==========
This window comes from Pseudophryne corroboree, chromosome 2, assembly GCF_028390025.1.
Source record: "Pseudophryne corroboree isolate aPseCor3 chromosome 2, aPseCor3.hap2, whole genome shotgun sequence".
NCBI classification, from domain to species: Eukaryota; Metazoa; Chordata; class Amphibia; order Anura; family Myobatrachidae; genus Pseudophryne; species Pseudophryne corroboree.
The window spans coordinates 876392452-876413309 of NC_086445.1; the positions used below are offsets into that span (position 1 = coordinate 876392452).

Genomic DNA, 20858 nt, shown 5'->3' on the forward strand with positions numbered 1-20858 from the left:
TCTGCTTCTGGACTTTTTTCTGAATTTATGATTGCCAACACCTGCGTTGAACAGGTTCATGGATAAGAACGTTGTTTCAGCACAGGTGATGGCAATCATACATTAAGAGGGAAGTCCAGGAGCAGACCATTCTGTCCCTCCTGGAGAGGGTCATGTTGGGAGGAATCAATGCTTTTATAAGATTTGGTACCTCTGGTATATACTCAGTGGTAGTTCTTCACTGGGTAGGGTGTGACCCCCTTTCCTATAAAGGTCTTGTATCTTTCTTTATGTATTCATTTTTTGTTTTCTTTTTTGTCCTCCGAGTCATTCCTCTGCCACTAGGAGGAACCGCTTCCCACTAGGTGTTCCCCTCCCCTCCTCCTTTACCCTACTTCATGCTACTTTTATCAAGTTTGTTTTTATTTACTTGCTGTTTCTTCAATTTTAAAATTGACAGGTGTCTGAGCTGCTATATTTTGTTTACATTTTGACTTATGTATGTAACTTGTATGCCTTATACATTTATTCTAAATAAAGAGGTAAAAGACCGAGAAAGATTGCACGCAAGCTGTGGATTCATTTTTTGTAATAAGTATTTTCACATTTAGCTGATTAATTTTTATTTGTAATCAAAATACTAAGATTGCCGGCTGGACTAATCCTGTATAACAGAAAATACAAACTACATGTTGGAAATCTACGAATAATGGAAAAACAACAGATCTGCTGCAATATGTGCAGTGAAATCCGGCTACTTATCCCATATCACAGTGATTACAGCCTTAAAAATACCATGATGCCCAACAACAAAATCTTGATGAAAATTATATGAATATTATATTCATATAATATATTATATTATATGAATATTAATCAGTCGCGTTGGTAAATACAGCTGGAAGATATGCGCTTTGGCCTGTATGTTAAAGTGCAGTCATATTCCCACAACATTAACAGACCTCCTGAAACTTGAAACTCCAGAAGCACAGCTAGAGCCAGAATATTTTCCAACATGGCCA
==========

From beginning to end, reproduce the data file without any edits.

This window comes from Pseudophryne corroboree, chromosome 2, assembly GCF_028390025.1.
Source record: "Pseudophryne corroboree isolate aPseCor3 chromosome 2, aPseCor3.hap2, whole genome shotgun sequence".
NCBI classification, from domain to species: Eukaryota; Metazoa; Chordata; class Amphibia; order Anura; family Myobatrachidae; genus Pseudophryne; species Pseudophryne corroboree.
The window spans coordinates 876392452-876413309 of NC_086445.1; the positions used below are offsets into that span (position 1 = coordinate 876392452).

Genomic DNA, 20858 nt, shown 5'->3' on the forward strand with positions numbered 1-20858 from the left:
TCTGCTTCTGGACTTTTTTCTGAATTTATGATTGCCAACACCTGCGTTGAACAGGTTCATGGATAAGAACGTTGTTTCAGCACAGGTGATGGCAATCATACATTAAGAGGGAAGTCCAGGAGCAGACCATTCTGTCCCTCCTGGAGAGGGTCATGTTGGGAGGAATCAATGCTTTTATAAGATTTGGTACCTCTGGTATATACTCAGTGGTAGTTCTTCACTGGGTAGGGTGTGACCCCCTTTCCTATAAAGGTCTTGTATCTTTCTTTATGTATTCATTTTTTGTTTTCTTTTTTGTCCTCCGAGTCATTCCTCTGCCACTAGGAGGAACCGCTTCCCACTAGGTGTTCCCCTCCCCTCCTCCTTTACCCTACTTCATGCTACTTTTATCAAGTTTGTTTTTATTTACTTGCTGTTTCTTCAATTTTAAAATTGACAGGTGTCTGAGCTGCTATATTTTGTTTACATTTTGACTTATGTATGTAACTTGTATGCCTTATACATTTATTCTAAATAAAGAGGTAAAAGACCGAGAAAGATTGCACGCAAGCTGTGGATTCATTTTTTGTAATAAGTATTTTCACATTTAGCTGATTAATTTTTATTTGTAATCAAAATACTAAGATTGCCGGCTGGACTAATCCTGTATAACAGAAAATACAAACTACATGTTGGAAATCTACGAATAATGGAAAAACAACAGATCTGCTGCAATATGTGCAGTGAAATCCGGCTACTTATCCCATATCACAGTGATTACAGCCTTAAAAATACCATGATGCCCAACAACAAAATCTTGATGAAAATTATATGAATATTATATTCATATAATATATTATATTATATGAATATTAATCAGTCGCGTTGGTAAATACAGCTGGAAGATATGCGCTTTGGCCTGTATGTTAAAGTGCAGTCATATTCCCACAACATTAACAGACCTCCTGAAACTTGAAACTCCAGAAGCACAGCTAGAGCCAGAATATTTTCCAACATGGCCA